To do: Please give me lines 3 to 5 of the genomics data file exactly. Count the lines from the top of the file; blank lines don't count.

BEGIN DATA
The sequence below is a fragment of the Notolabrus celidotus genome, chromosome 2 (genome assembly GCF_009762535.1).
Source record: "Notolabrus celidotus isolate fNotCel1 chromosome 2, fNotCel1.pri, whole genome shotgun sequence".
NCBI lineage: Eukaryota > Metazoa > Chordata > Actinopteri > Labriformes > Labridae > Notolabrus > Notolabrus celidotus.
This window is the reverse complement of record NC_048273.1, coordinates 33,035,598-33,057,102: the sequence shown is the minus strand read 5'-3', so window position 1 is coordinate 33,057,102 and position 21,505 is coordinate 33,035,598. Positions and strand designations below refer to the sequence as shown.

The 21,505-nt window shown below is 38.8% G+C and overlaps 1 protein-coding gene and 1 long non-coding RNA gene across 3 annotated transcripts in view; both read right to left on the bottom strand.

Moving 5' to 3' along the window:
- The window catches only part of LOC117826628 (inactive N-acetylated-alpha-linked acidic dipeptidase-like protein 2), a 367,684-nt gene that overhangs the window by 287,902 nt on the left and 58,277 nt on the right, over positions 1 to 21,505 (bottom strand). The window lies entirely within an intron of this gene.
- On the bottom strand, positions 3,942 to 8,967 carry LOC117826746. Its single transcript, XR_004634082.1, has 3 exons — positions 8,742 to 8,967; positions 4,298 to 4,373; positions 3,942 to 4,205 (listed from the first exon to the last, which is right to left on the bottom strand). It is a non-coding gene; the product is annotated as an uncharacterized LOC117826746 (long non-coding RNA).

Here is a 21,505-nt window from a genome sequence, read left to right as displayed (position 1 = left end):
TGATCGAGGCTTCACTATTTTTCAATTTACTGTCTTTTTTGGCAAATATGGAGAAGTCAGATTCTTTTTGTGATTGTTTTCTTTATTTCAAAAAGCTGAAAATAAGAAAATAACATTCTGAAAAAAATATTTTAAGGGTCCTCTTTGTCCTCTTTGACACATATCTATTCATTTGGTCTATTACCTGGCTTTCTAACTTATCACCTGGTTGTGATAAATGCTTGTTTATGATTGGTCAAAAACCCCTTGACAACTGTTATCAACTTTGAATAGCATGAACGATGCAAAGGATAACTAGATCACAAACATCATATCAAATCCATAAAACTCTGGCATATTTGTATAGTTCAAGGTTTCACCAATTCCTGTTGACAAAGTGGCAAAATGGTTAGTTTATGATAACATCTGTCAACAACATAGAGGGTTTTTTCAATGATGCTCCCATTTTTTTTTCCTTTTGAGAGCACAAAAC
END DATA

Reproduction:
NCBI lineage: Eukaryota > Metazoa > Chordata > Actinopteri > Labriformes > Labridae > Notolabrus > Notolabrus celidotus.
This window is the reverse complement of record NC_048273.1, coordinates 33,035,598-33,057,102: the sequence shown is the minus strand read 5'-3', so window position 1 is coordinate 33,057,102 and position 21,505 is coordinate 33,035,598. Positions and strand designations below refer to the sequence as shown.

The 21,505-nt window shown below is 38.8% G+C and overlaps 1 protein-coding gene and 1 long non-coding RNA gene across 3 annotated transcripts in view; both read right to left on the bottom strand.